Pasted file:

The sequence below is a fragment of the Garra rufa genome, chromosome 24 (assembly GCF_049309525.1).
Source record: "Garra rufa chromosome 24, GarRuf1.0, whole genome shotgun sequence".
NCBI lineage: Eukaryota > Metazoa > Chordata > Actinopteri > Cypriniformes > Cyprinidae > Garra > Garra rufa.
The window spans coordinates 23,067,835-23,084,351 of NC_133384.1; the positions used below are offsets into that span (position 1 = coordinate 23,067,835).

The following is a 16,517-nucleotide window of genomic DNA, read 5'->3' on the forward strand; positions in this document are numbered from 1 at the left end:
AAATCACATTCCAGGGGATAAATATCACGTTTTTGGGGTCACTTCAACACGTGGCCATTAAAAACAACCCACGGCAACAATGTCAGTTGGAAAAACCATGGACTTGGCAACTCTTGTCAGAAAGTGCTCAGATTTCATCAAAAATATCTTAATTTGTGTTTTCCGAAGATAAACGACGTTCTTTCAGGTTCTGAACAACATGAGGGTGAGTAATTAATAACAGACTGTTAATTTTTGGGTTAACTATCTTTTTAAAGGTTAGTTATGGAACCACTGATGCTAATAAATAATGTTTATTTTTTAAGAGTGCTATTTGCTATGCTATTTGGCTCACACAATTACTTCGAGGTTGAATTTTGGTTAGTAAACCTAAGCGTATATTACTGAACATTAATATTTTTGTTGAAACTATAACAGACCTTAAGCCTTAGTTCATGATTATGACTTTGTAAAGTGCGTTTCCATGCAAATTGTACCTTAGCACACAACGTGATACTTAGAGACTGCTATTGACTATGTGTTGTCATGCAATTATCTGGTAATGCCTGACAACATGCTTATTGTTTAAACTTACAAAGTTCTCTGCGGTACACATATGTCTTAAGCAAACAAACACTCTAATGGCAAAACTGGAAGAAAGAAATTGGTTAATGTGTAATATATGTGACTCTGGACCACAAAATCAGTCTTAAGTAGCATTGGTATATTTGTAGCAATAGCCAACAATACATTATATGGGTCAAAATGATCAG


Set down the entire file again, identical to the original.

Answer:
The sequence below is a fragment of the Garra rufa genome, chromosome 24 (assembly GCF_049309525.1).
Source record: "Garra rufa chromosome 24, GarRuf1.0, whole genome shotgun sequence".
NCBI lineage: Eukaryota > Metazoa > Chordata > Actinopteri > Cypriniformes > Cyprinidae > Garra > Garra rufa.
The window spans coordinates 23,067,835-23,084,351 of NC_133384.1; the positions used below are offsets into that span (position 1 = coordinate 23,067,835).

The following is a 16,517-nucleotide window of genomic DNA, read 5'->3' on the forward strand; positions in this document are numbered from 1 at the left end:
AAATCACATTCCAGGGGATAAATATCACGTTTTTGGGGTCACTTCAACACGTGGCCATTAAAAACAACCCACGGCAACAATGTCAGTTGGAAAAACCATGGACTTGGCAACTCTTGTCAGAAAGTGCTCAGATTTCATCAAAAATATCTTAATTTGTGTTTTCCGAAGATAAACGACGTTCTTTCAGGTTCTGAACAACATGAGGGTGAGTAATTAATAACAGACTGTTAATTTTTGGGTTAACTATCTTTTTAAAGGTTAGTTATGGAACCACTGATGCTAATAAATAATGTTTATTTTTTAAGAGTGCTATTTGCTATGCTATTTGGCTCACACAATTACTTCGAGGTTGAATTTTGGTTAGTAAACCTAAGCGTATATTACTGAACATTAATATTTTTGTTGAAACTATAACAGACCTTAAGCCTTAGTTCATGATTATGACTTTGTAAAGTGCGTTTCCATGCAAATTGTACCTTAGCACACAACGTGATACTTAGAGACTGCTATTGACTATGTGTTGTCATGCAATTATCTGGTAATGCCTGACAACATGCTTATTGTTTAAACTTACAAAGTTCTCTGCGGTACACATATGTCTTAAGCAAACAAACACTCTAATGGCAAAACTGGAAGAAAGAAATTGGTTAATGTGTAATATATGTGACTCTGGACCACAAAATCAGTCTTAAGTAGCATTGGTATATTTGTAGCAATAGCCAACAATACATTATATGGGTCAAAATGATCAG